Natural England is also concerned that voluntary action alone could take years to make an impact, whereas the combined mandatory and incentive based approach could be in place during 2010. The issue of timing is particularly important given that it has already been two years since set-aside was effectively ended. We expect a further decline in the farmland bird index following the reduction in the area of un-cropped land and any delays will lead to a lower starting point from which to achieve a recovery, making the job of restoring farmland bird populations much harder.
It remains Natural England’s view that the combined mandatory and incentive-based approach, as described in the consultation document, provides the best chance of reducing the environmental impacts of the loss of set-aside and provides a baseline from which we can build further progress. Under the scheme, the larger arable farmers would be required to have a minimum area of their land under environmental management as a condition attached to their Single Farm Payment. The approach has been designed specifically to guarantee the area and distribution of environmental management to ensure that the loss of set-aside and its impact on declining farmlands birds will be addressed sufficiently and will be in place by the end of 2010. It will use new top-up options under the current Environmental Stewardship scheme to incentivise the best possible standard of management. Natural England is convinced that the cross-compliance element is needed to underpin voluntary action, and is convinced that the two are not mutually exclusive.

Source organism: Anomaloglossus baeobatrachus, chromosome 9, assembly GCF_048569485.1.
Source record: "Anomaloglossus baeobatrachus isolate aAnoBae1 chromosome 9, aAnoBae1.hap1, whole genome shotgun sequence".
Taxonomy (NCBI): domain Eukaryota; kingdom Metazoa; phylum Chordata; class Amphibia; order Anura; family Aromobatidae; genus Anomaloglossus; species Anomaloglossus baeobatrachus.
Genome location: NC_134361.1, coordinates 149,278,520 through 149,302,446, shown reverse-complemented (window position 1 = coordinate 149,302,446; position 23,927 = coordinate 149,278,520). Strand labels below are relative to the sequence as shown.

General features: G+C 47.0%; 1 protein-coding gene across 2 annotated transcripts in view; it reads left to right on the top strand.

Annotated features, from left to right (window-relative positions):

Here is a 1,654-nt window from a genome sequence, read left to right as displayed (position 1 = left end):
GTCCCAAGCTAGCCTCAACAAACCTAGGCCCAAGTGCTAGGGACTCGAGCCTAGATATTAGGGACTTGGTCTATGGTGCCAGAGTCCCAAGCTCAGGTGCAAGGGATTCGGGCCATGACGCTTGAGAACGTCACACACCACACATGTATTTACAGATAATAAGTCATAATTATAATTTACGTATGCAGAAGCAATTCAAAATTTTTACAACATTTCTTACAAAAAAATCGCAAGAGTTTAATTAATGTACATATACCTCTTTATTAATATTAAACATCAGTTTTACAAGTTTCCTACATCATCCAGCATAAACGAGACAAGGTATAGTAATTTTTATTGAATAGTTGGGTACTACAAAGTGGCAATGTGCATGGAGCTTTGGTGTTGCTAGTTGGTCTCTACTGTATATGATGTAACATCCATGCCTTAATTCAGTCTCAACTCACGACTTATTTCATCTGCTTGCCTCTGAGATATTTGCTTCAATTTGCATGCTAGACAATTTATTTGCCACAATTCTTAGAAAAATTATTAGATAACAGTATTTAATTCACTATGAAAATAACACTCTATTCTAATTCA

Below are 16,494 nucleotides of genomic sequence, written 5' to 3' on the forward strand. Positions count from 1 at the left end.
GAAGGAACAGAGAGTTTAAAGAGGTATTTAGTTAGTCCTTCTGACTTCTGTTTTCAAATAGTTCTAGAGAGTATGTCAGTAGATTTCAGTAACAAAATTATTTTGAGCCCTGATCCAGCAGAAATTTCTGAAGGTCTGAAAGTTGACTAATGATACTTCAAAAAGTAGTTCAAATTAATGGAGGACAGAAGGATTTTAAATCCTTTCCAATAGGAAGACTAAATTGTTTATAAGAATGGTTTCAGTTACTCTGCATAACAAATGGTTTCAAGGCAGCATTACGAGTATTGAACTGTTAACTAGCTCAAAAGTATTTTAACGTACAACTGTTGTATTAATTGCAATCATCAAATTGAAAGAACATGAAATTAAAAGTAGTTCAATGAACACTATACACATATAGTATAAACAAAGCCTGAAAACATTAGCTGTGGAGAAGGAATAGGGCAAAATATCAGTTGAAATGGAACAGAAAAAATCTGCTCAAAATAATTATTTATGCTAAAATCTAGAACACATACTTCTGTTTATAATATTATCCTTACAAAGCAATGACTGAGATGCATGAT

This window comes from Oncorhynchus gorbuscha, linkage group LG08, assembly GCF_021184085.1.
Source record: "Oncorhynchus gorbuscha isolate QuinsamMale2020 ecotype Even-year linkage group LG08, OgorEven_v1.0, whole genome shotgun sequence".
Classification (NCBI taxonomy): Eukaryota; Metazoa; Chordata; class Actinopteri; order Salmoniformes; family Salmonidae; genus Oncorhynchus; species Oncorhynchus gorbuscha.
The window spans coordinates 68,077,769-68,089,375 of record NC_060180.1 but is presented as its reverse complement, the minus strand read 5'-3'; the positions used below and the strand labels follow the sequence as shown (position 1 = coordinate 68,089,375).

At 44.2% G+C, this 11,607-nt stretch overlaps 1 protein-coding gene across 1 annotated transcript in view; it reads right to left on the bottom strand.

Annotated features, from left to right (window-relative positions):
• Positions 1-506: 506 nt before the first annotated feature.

Notes for editors:
1. Natural England is the government’s advisor on the natural environment. We provide practical advice, grounded in science, on how best to safeguard England’s natural wealth for the benefit of everyone. Our remit is to ensure sustainable stewardship of the land and sea so that people and nature can thrive. It is our responsibility to see that England’s rich natural environment can adapt and survive intact for future generations to enjoy. We work with farmers and land managers; business and industry; planners and developers; national, regional and local government; interest groups and local communities to help them improve their local environment.